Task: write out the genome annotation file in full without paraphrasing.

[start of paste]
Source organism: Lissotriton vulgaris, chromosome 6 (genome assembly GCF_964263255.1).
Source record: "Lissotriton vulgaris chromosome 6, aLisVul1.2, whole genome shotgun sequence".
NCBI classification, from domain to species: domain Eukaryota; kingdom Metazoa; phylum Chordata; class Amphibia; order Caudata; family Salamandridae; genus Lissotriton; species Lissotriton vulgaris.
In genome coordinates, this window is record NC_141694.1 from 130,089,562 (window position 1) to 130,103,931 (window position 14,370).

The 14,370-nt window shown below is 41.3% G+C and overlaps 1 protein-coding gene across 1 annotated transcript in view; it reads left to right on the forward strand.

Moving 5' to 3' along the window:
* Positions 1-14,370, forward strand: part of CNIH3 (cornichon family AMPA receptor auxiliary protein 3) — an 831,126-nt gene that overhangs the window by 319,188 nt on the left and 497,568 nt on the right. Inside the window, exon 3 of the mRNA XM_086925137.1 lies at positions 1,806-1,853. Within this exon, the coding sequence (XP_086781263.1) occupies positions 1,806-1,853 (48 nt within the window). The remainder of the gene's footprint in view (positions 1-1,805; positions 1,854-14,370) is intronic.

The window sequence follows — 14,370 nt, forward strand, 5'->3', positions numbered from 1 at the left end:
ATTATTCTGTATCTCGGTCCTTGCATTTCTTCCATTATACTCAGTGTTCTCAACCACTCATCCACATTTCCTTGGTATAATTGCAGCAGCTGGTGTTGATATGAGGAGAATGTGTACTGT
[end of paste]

Source organism: Lissotriton vulgaris, chromosome 6 (genome assembly GCF_964263255.1).
Source record: "Lissotriton vulgaris chromosome 6, aLisVul1.2, whole genome shotgun sequence".
NCBI classification, from domain to species: domain Eukaryota; kingdom Metazoa; phylum Chordata; class Amphibia; order Caudata; family Salamandridae; genus Lissotriton; species Lissotriton vulgaris.
In genome coordinates, this window is record NC_141694.1 from 130,089,562 (window position 1) to 130,103,931 (window position 14,370).

The 14,370-nt window shown below is 41.3% G+C and overlaps 1 protein-coding gene across 1 annotated transcript in view; it reads left to right on the forward strand.

Moving 5' to 3' along the window:
* Positions 1-14,370, forward strand: part of CNIH3 (cornichon family AMPA receptor auxiliary protein 3) — an 831,126-nt gene that overhangs the window by 319,188 nt on the left and 497,568 nt on the right. Inside the window, exon 3 of the mRNA XM_086925137.1 lies at positions 1,806-1,853. Within this exon, the coding sequence (XP_086781263.1) occupies positions 1,806-1,853 (48 nt within the window). The remainder of the gene's footprint in view (positions 1-1,805; positions 1,854-14,370) is intronic.

The window sequence follows — 14,370 nt, forward strand, 5'->3', positions numbered from 1 at the left end:
ATTATTCTGTATCTCGGTCCTTGCATTTCTTCCATTATACTCAGTGTTCTCAACCACTCATCCACATTTCCTTGGTATAATTGCAGCAGCTGGTGTTGATATGAGGAGAATGTGTACTGT